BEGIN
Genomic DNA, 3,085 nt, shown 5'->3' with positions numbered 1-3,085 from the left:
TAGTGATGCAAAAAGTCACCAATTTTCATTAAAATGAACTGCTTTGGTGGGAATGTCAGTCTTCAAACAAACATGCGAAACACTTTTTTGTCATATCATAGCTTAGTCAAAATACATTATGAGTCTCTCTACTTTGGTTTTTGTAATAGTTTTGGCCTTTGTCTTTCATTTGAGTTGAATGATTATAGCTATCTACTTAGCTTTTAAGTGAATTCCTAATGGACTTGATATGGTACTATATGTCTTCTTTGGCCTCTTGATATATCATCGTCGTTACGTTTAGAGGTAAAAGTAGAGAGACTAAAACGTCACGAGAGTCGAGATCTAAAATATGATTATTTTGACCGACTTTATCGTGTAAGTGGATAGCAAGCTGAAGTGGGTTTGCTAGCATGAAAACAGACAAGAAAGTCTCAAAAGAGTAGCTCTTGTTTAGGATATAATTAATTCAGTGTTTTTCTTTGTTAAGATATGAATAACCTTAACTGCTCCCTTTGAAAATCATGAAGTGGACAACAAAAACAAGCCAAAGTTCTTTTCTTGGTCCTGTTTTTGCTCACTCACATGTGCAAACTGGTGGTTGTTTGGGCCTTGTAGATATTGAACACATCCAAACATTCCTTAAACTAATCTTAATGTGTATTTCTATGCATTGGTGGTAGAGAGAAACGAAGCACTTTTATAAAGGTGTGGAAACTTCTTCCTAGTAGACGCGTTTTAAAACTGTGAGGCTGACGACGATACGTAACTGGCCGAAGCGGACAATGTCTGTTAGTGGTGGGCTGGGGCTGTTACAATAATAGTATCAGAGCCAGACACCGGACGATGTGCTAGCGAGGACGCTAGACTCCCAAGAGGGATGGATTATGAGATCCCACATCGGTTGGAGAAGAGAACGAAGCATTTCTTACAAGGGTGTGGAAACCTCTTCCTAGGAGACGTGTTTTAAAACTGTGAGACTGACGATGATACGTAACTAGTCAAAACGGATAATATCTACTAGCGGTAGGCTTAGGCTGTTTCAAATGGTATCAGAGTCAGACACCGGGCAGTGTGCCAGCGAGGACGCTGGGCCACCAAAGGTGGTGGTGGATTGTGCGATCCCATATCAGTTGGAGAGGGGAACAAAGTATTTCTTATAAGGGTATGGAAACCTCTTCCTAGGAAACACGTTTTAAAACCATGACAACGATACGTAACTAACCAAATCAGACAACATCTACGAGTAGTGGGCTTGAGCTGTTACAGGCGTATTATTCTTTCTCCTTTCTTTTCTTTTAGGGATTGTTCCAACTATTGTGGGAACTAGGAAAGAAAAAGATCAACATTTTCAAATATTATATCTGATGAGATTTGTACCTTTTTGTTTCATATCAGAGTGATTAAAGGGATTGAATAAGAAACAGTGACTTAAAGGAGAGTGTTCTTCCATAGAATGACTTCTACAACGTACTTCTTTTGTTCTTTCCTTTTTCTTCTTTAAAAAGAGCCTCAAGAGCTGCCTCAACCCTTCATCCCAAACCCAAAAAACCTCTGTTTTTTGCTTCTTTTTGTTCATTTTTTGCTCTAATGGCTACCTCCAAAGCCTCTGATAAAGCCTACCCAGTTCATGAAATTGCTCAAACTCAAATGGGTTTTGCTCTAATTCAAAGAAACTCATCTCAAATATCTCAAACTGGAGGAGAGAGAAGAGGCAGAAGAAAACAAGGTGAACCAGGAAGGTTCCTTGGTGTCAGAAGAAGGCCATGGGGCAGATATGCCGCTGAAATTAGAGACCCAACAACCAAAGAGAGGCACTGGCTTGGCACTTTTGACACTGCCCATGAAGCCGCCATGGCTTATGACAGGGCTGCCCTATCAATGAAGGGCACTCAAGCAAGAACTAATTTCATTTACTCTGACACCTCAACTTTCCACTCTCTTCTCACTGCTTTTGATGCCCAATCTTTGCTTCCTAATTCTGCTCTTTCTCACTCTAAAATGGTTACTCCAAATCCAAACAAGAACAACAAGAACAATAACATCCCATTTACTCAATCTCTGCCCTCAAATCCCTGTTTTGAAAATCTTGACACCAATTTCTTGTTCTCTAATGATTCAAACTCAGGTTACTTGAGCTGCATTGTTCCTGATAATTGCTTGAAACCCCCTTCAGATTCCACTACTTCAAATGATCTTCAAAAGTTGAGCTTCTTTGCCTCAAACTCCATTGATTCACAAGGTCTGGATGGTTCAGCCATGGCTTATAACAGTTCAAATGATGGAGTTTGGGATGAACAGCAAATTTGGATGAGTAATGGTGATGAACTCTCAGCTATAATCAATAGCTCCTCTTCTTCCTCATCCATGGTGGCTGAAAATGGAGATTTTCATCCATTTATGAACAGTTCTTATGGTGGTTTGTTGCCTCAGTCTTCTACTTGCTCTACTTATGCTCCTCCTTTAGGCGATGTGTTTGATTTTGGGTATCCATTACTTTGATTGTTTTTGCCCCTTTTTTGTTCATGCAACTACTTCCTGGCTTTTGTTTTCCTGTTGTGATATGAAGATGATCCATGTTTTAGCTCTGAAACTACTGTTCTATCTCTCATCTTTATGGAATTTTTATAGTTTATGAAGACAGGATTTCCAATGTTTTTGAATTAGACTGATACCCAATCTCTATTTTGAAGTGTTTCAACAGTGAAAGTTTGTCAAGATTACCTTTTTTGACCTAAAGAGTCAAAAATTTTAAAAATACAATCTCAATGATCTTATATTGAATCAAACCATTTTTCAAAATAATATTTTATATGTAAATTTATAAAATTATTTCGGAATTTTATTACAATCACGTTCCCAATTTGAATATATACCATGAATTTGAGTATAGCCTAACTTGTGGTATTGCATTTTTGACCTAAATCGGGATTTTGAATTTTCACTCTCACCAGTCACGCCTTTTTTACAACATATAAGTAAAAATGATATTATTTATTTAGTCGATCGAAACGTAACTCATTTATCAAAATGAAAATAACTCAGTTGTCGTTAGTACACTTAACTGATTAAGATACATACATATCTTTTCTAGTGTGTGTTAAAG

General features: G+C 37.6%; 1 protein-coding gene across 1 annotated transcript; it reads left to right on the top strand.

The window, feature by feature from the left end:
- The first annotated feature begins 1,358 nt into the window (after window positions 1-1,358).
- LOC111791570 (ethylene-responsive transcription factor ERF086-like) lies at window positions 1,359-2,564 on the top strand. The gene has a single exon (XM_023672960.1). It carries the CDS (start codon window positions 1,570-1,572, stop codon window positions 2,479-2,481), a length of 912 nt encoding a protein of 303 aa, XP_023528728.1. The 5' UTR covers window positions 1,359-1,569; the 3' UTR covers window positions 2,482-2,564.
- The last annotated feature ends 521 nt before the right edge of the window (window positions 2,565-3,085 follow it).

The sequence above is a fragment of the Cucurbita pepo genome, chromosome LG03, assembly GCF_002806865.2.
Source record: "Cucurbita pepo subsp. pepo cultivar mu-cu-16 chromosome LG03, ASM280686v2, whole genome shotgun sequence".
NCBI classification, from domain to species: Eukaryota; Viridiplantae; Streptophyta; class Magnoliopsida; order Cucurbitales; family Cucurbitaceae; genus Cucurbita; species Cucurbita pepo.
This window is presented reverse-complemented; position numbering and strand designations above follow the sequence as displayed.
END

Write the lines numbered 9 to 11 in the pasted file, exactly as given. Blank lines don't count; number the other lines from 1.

Source record: "Cucurbita pepo subsp. pepo cultivar mu-cu-16 chromosome LG03, ASM280686v2, whole genome shotgun sequence".
NCBI classification, from domain to species: Eukaryota; Viridiplantae; Streptophyta; class Magnoliopsida; order Cucurbitales; family Cucurbitaceae; genus Cucurbita; species Cucurbita pepo.
This window is presented reverse-complemented; position numbering and strand designations above follow the sequence as displayed.